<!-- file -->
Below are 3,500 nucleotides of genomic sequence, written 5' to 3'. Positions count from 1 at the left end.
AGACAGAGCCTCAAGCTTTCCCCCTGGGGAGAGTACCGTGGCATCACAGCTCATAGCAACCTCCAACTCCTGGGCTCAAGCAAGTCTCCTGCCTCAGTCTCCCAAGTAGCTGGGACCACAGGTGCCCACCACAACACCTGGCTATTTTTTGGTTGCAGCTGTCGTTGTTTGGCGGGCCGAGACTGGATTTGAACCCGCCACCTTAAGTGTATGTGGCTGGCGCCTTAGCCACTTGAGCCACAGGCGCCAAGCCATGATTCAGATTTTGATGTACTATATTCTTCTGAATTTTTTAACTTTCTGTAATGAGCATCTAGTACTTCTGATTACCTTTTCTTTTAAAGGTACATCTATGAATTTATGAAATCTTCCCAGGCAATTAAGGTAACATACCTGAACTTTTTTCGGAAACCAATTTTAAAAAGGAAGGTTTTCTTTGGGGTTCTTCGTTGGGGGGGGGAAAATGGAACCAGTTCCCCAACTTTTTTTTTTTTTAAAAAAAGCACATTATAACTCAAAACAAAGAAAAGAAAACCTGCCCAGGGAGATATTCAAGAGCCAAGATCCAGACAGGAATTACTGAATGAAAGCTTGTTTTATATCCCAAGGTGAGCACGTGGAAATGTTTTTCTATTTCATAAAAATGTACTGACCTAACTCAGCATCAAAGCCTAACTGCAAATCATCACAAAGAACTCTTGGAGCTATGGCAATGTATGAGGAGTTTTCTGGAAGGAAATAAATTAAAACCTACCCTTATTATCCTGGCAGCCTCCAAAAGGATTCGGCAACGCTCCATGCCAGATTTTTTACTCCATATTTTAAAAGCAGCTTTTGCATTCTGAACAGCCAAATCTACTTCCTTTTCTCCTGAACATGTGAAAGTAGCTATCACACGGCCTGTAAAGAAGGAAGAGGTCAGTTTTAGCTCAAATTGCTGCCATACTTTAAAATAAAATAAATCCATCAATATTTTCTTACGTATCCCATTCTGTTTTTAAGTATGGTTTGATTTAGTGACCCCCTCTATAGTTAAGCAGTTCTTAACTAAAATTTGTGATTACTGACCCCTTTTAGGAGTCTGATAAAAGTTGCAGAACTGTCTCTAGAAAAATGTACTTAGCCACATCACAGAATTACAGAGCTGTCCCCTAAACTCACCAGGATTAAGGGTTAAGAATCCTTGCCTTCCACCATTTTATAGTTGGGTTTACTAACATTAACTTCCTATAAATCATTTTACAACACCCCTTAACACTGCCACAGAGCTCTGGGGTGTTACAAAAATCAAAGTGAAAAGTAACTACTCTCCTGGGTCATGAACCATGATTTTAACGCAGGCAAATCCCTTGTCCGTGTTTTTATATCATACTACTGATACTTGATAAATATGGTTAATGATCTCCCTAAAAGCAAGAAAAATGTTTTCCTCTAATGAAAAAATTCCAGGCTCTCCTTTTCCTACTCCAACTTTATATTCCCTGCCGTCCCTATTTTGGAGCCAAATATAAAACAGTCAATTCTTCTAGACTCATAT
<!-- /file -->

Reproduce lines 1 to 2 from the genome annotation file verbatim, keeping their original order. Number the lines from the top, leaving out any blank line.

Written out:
Below are 3,500 nucleotides of genomic sequence, written 5' to 3'. Positions count from 1 at the left end.
AGACAGAGCCTCAAGCTTTCCCCCTGGGGAGAGTACCGTGGCATCACAGCTCATAGCAACCTCCAACTCCTGGGCTCAAGCAAGTCTCCTGCCTCAGTCTCCCAAGTAGCTGGGACCACAGGTGCCCACCACAACACCTGGCTATTTTTTGGTTGCAGCTGTCGTTGTTTGGCGGGCCGAGACTGGATTTGAACCCGCCACCTTAAGTGTATGTGGCTGGCGCCTTAGCCACTTGAGCCACAGGCGCCAAGCCATGATTCAGATTTTGATGTACTATATTCTTCTGAATTTTTTAACTTTCTGTAATGAGCATCTAGTACTTCTGATTACCTTTTCTTTTAAAGGTACATCTATGAATTTATGAAATCTTCCCAGGCAATTAAGGTAACATACCTGAACTTTTTTCGGAAACCAATTTTAAAAAGGAAGGTTTTCTTTGGGGTTCTTCGTTGGGGGGGGGAAAATGGAACCAGTTCCCCAACTTTTTTTTTTTTTAAAAAAAGCACATTATAACTCAAAACAAAGAAAAGAAAACCTGCCCAGGGAGATATTCAAGAGCCAAGATCCAGACAGGAATTACTGAATGAAAGCTTGTTTTATATCCCAAGGTGAGCACGTGGAAATGTTTTTCTATTTCATAAAAATGTACTGACCTAACTCAGCATCAAAGCCTAACTGCAAATCATCACAAAGAACTCTTGGAGCTATGGCAATGTATGAGGAGTTTTCTGGAAGGAAATAAATTAAAACCTACCCTTATTATCCTGGCAGCCTCCAAAAGGATTCGGCAACGCTCCATGCCAGATTTTTTACTCCATATTTTAAAAGCAGCTTTTGCATTCTGAACAGCCAAATCTACTTCCTTTTCTCCTGAACATGTGAAAGTAGCTATCACACGGCCTGTAAAGAAGGAAGAGGTCAGTTTTAGCTCAAATTGCTGCCATACTTTAAAATAAAATAAATCCATCAATATTTTCTTACGTATCCCATTCTGTTTTTAAGTATGGTTTGATTTAGTGACCCCCTCTATAGTTAAGCAGTTCTTAACTAAAATTTGTGATTACTGACCCCTTTTAGGAGTCTGATAAAAGTTGCAGAACTGTCTCTAGAAAAATGTACTTAGCCACATCACAGAATTACAGAGCTGTCCCCTAAACTCACCAGGATTAAGGGTTAAGAATCCTTGCCTTCCACCATTTTATAGTTGGGTTTACTAACATTAACTTCCTATAAATCATTTTACAACACCCCTTAACACTGCCACAGAGCTCTGGGGTGTTACAAAAATCAAAGTGAAAAGTAACTACTCTCCTGGGTCATGAACCATGATTTTAACGCAGGCAAATCCCTTGTCCGTGTTTTTATATCATACTACTGATACTTGATAAATATGGTTAATGATCTCCCTAAAAGCAAGAAAAATGTTTTCCTCTAATGAAAAAATTCCAGGCTCTCCTTTTCCTACTCCAACTTTATATTCCCTGCCGTCCCTATTTTGGAGCCAAATATAAAACAGTCAATTCTTCTAGACTCATAT